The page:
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Thursday, August 9, 2012

TRAVELS WITH SERENA - GUEST AUTHOR MICHELE DRIER


Buda Castle, Hungary

Author Michele Drier writes both mystery and paranormal romance. Her paranormal mystery series, SNAP: The Kandesky Vampire Chronicles, is set in Hungary, and today Michele is here to tell us about that beautiful country. To learn more about Michele and her books, visit her website. -- AP   

Hungary is missing and I’m wondering if the Kandeskys have anything to do with it.

Probably not. I have to confess that it’s most likely my haphazard filing system to blame.

Even though I’d like to think that the Kandesky family of vampires, have eerily used their powers to make all my Hungarian information disappear, I know they’re just characters in a series of novels.

Whatever the reason, I can’t find the books and five rolls of pictures that I took on a trip to Hungary. A cousin and I were traveling that summer when the Eastern Bloc was crumbling, and I wanted to see at least one of the countries before they joined the west. I was pumping for Bulgaria or Albania, but she was a little nervous, so we settled on Hungary. We’d take a hydrofoil down the Danube from Vienna to Budapest.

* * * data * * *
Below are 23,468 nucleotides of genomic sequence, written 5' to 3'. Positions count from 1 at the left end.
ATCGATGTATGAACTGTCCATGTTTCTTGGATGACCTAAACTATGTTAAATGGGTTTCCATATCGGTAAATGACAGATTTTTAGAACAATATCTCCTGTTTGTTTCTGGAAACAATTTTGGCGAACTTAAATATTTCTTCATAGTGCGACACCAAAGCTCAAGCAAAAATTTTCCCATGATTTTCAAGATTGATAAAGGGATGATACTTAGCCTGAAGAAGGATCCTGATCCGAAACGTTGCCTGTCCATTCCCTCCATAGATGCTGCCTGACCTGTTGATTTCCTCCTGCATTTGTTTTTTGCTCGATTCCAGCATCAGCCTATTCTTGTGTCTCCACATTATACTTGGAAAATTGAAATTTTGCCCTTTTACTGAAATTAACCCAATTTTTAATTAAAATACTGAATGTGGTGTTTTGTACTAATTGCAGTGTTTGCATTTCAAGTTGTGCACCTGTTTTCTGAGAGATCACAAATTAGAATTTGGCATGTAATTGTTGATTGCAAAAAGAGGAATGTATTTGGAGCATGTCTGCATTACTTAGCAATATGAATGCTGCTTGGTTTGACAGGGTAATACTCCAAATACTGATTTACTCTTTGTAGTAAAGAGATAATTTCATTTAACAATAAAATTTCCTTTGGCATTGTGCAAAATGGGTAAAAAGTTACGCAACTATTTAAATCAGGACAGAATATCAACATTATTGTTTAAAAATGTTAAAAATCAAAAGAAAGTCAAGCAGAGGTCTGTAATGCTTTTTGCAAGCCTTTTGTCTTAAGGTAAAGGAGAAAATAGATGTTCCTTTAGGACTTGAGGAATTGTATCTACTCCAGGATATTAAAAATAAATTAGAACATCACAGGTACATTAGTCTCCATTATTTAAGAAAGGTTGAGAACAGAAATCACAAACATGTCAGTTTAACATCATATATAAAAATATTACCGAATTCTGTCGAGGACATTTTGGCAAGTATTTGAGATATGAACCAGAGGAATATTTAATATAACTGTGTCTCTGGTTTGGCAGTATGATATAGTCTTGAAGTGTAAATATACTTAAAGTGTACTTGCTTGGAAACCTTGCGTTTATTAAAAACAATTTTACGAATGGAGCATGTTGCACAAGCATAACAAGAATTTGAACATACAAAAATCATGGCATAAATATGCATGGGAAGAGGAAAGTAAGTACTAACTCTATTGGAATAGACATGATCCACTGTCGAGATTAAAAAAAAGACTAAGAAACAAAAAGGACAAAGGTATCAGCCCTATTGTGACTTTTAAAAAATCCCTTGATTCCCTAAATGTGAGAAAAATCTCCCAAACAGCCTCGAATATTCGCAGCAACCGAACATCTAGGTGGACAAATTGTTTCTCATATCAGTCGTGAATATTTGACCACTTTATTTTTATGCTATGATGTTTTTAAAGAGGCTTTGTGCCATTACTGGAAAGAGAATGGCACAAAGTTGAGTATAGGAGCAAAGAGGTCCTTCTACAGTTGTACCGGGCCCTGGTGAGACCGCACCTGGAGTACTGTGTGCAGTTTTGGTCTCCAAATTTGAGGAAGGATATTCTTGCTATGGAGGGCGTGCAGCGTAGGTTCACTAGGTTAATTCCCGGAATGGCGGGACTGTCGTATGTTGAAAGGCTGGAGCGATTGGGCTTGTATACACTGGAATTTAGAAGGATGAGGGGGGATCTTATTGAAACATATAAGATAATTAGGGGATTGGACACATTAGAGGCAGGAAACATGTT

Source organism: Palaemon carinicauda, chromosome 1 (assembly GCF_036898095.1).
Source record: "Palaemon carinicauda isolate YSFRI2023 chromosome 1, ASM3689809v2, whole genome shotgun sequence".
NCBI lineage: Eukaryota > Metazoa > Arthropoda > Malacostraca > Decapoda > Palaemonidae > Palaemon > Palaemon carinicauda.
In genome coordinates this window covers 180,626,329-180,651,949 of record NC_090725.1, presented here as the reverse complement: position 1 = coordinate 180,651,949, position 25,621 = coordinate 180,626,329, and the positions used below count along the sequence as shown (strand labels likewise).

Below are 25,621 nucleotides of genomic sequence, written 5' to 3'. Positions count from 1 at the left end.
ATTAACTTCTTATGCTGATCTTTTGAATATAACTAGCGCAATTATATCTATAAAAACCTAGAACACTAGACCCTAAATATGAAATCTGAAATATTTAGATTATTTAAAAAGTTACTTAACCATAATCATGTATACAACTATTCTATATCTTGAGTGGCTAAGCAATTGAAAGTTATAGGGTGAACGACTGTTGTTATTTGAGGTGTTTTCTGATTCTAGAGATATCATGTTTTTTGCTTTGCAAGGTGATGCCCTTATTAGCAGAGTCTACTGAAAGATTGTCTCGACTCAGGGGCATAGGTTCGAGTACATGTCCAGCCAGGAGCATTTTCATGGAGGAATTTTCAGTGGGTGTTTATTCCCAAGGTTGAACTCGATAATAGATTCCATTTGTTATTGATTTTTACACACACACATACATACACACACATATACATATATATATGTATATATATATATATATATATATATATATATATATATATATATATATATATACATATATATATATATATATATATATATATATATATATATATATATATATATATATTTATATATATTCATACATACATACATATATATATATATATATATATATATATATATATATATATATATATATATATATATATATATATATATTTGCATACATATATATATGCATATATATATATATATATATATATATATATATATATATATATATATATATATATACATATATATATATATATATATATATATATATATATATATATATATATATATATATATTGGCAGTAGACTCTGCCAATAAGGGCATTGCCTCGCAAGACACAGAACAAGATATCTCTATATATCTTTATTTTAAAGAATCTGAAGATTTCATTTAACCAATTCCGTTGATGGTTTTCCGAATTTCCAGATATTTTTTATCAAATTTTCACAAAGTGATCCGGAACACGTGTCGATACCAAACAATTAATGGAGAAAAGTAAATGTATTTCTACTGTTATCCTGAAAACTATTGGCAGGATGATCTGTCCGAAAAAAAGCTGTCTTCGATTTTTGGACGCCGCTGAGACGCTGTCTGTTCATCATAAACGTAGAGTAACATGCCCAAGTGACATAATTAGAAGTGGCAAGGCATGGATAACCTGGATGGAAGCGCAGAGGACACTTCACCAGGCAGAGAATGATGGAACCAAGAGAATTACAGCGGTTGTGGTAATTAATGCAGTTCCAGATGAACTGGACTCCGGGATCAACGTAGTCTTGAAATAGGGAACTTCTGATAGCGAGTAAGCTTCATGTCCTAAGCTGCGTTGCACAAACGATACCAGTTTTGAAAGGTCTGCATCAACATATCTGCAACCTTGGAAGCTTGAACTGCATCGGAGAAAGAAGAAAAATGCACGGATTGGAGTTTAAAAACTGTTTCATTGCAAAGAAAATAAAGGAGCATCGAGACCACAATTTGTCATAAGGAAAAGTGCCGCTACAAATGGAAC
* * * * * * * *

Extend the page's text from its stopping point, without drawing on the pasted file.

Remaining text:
Benedictine Abbey, Hungary
Fate stuck a hand in when my cousin met a Hungarian at the inn we stayed at in the Vienna Woods. Peter had a sister in Budapest who’d be glad to put us up for a few days. So we headed off with his sister’s address for a Hungarian adventure, a little tricky since we didn’t speak Hungarian and Peter didn’t speak English. When the hydrofoil pulled up to the dock in Budapest, the first thing we saw was a 20-foot-tall Levis sign overlooking the river. The second thing was a Russian cruise ship.

It was an amazing time. Judi and her husband, Sandor, put us up in their absent son’s apartment in Buda (he was away on troop maneuvers) and they entertained us for days, even driving us to Judi’s mother’s house in Sopron. On the way back to Budapest, we listened to the Pink Floyd concert live from the Berlin Wall, with our hosts gleefully saying goodbye to the Soviets.

We also spent some time with Peter at his house in a village so small that milk and vegetables were delivered in a horse-drawn cart, and almost-full-grown storks were still in their nests on chimneys.

Sopron, Hungary